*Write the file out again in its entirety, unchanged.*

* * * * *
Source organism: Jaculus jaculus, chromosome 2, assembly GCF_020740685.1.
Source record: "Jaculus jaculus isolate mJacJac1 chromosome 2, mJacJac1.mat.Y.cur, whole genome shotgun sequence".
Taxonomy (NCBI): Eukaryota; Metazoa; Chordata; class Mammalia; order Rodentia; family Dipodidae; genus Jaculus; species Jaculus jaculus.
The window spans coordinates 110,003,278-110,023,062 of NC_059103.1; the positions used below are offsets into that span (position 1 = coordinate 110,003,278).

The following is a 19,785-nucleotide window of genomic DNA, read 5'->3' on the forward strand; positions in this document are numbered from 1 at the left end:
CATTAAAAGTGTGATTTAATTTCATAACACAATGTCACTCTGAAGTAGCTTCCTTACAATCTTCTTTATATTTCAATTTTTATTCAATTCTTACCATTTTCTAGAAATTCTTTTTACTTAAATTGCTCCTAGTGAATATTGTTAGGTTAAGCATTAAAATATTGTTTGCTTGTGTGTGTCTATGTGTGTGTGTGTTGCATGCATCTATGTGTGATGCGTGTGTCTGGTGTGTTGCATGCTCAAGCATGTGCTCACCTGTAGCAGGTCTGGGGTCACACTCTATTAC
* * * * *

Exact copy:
Source organism: Jaculus jaculus, chromosome 2, assembly GCF_020740685.1.
Source record: "Jaculus jaculus isolate mJacJac1 chromosome 2, mJacJac1.mat.Y.cur, whole genome shotgun sequence".
Taxonomy (NCBI): Eukaryota; Metazoa; Chordata; class Mammalia; order Rodentia; family Dipodidae; genus Jaculus; species Jaculus jaculus.
The window spans coordinates 110,003,278-110,023,062 of NC_059103.1; the positions used below are offsets into that span (position 1 = coordinate 110,003,278).

The following is a 19,785-nucleotide window of genomic DNA, read 5'->3' on the forward strand; positions in this document are numbered from 1 at the left end:
CATTAAAAGTGTGATTTAATTTCATAACACAATGTCACTCTGAAGTAGCTTCCTTACAATCTTCTTTATATTTCAATTTTTATTCAATTCTTACCATTTTCTAGAAATTCTTTTTACTTAAATTGCTCCTAGTGAATATTGTTAGGTTAAGCATTAAAATATTGTTTGCTTGTGTGTGTCTATGTGTGTGTGTGTTGCATGCATCTATGTGTGATGCGTGTGTCTGGTGTGTTGCATGCTCAAGCATGTGCTCACCTGTAGCAGGTCTGGGGTCACACTCTATTAC